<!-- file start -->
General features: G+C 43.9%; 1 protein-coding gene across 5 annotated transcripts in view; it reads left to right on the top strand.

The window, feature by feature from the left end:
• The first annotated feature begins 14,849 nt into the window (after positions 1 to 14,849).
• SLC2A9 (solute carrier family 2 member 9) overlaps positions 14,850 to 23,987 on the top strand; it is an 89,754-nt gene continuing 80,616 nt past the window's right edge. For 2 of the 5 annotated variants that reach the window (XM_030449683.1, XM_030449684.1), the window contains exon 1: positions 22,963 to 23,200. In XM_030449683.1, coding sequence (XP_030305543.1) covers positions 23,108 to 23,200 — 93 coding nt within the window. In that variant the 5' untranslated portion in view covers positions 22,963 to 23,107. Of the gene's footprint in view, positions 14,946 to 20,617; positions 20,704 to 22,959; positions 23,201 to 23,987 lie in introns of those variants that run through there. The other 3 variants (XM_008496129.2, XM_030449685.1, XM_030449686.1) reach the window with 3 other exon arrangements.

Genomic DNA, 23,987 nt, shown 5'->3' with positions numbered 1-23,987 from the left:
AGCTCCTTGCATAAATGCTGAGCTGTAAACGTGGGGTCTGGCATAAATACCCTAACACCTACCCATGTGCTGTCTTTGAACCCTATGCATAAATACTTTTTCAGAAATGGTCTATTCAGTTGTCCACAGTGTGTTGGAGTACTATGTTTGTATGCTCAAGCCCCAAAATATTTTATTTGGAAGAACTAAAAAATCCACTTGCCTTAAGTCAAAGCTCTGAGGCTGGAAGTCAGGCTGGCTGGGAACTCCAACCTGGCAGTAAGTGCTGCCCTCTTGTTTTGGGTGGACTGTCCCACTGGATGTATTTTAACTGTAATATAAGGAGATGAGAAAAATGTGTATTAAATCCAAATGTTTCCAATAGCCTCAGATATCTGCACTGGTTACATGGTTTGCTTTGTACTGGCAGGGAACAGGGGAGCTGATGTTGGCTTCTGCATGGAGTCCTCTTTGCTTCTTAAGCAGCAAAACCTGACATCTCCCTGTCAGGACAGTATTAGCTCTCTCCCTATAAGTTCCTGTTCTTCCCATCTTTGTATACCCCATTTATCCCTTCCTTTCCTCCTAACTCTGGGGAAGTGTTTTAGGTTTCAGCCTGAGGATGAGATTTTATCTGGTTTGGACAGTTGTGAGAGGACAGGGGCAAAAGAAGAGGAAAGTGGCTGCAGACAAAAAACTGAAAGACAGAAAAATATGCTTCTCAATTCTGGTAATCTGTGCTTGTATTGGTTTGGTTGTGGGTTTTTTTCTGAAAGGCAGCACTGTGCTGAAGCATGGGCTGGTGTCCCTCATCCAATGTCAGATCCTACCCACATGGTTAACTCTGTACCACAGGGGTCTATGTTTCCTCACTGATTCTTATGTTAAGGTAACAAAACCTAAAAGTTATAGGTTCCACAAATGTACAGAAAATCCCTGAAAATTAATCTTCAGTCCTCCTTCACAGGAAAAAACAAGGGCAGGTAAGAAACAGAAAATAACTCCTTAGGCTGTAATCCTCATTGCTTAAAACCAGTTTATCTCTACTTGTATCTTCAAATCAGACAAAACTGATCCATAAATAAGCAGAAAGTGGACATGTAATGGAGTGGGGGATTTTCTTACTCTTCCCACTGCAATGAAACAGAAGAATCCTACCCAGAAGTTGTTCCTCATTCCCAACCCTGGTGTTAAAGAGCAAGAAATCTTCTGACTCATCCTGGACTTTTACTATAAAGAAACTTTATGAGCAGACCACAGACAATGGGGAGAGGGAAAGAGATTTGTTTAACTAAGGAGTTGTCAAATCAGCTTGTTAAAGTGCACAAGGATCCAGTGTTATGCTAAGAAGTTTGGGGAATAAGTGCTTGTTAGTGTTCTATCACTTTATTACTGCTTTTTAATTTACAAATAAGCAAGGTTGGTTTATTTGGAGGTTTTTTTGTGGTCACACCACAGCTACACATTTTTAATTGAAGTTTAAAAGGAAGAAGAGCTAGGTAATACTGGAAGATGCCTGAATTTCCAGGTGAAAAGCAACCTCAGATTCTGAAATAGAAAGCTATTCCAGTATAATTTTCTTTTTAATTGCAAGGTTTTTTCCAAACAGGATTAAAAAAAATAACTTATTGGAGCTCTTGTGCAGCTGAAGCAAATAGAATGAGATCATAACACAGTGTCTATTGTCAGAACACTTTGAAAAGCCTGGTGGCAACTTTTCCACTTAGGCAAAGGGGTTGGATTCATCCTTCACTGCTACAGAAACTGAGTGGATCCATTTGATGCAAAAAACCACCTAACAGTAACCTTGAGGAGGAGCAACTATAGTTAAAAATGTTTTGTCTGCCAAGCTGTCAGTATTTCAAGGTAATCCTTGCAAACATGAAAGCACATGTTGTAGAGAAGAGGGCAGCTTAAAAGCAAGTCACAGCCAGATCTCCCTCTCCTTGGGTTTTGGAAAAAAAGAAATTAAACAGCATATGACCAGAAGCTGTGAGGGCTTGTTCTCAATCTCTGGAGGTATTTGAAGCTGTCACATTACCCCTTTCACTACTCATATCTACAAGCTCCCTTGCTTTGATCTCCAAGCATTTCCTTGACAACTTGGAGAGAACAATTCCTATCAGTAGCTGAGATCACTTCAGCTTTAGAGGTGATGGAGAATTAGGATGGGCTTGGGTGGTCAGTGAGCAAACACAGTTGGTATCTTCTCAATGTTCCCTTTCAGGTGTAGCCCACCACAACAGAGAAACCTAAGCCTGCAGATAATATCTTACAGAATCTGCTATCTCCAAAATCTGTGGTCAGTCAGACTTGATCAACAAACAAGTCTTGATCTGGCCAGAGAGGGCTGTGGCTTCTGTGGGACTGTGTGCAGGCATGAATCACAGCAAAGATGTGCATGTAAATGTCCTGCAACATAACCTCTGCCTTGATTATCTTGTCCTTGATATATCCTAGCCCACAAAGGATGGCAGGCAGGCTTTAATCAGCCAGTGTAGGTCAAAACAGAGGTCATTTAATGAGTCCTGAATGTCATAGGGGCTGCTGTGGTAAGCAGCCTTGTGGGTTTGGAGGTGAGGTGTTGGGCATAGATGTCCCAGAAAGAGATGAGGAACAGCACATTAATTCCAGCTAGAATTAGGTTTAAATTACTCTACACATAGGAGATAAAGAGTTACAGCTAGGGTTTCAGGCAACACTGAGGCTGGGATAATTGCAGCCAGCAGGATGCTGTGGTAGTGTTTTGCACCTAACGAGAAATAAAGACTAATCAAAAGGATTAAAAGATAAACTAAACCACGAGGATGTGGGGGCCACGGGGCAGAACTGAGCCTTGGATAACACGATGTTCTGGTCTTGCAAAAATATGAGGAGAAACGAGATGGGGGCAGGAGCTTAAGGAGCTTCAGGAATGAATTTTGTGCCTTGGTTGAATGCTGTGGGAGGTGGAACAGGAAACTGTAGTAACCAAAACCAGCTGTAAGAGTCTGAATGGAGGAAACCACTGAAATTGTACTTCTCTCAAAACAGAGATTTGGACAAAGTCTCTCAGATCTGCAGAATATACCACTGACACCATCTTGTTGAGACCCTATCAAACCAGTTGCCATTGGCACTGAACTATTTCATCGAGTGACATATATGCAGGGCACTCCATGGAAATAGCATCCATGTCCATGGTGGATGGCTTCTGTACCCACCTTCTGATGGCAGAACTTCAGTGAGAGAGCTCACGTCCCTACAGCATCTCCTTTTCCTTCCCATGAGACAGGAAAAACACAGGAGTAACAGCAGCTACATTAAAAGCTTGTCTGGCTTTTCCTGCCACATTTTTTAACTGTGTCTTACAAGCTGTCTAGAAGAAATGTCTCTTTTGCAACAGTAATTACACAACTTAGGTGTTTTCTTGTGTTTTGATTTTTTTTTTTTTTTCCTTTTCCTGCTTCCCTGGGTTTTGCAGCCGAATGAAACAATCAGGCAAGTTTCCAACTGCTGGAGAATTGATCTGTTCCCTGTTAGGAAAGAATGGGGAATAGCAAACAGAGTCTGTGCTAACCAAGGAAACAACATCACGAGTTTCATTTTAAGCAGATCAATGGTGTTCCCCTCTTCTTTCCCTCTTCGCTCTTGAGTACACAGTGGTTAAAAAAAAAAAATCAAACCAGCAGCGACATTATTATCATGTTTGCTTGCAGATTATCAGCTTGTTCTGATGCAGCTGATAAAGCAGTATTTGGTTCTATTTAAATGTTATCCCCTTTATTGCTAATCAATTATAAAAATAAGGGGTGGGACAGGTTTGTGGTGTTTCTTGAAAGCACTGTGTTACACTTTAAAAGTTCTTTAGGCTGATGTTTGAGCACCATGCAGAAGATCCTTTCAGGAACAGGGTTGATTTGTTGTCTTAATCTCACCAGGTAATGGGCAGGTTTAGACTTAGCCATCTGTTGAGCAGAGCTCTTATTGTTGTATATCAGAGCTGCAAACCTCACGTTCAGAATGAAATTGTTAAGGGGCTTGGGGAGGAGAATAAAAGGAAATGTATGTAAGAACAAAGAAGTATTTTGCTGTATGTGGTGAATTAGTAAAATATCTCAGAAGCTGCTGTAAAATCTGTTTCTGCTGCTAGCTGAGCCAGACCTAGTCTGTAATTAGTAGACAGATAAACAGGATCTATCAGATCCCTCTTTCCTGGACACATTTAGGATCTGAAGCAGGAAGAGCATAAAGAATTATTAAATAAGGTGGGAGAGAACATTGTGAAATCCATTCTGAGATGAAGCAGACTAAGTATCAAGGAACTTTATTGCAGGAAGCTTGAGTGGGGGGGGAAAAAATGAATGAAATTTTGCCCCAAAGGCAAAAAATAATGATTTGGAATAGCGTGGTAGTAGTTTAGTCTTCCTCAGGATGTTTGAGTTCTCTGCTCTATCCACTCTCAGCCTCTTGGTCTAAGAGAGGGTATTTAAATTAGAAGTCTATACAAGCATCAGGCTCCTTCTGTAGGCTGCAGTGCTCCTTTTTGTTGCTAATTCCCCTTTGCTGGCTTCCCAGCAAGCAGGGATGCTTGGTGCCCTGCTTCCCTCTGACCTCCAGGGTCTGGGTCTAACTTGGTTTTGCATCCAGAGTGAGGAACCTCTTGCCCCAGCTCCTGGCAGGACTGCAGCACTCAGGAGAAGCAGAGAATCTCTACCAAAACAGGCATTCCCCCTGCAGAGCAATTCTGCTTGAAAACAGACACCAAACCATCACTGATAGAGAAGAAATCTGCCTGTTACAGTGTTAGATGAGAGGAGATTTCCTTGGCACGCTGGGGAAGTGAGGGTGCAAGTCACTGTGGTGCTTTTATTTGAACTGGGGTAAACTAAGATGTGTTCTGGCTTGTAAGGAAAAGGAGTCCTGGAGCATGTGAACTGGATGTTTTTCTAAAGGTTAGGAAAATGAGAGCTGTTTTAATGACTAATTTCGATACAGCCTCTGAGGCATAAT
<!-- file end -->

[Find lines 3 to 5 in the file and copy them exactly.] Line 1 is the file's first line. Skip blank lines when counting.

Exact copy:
• The first annotated feature begins 14,849 nt into the window (after positions 1 to 14,849).
• SLC2A9 (solute carrier family 2 member 9) overlaps positions 14,850 to 23,987 on the top strand; it is an 89,754-nt gene continuing 80,616 nt past the window's right edge. For 2 of the 5 annotated variants that reach the window (XM_030449683.1, XM_030449684.1), the window contains exon 1: positions 22,963 to 23,200. In XM_030449683.1, coding sequence (XP_030305543.1) covers positions 23,108 to 23,200 — 93 coding nt within the window. In that variant the 5' untranslated portion in view covers positions 22,963 to 23,107. Of the gene's footprint in view, positions 14,946 to 20,617; positions 20,704 to 22,959; positions 23,201 to 23,987 lie in introns of those variants that run through there. The other 3 variants (XM_008496129.2, XM_030449685.1, XM_030449686.1) reach the window with 3 other exon arrangements.

Genomic DNA, 23,987 nt, shown 5'->3' with positions numbered 1-23,987 from the left: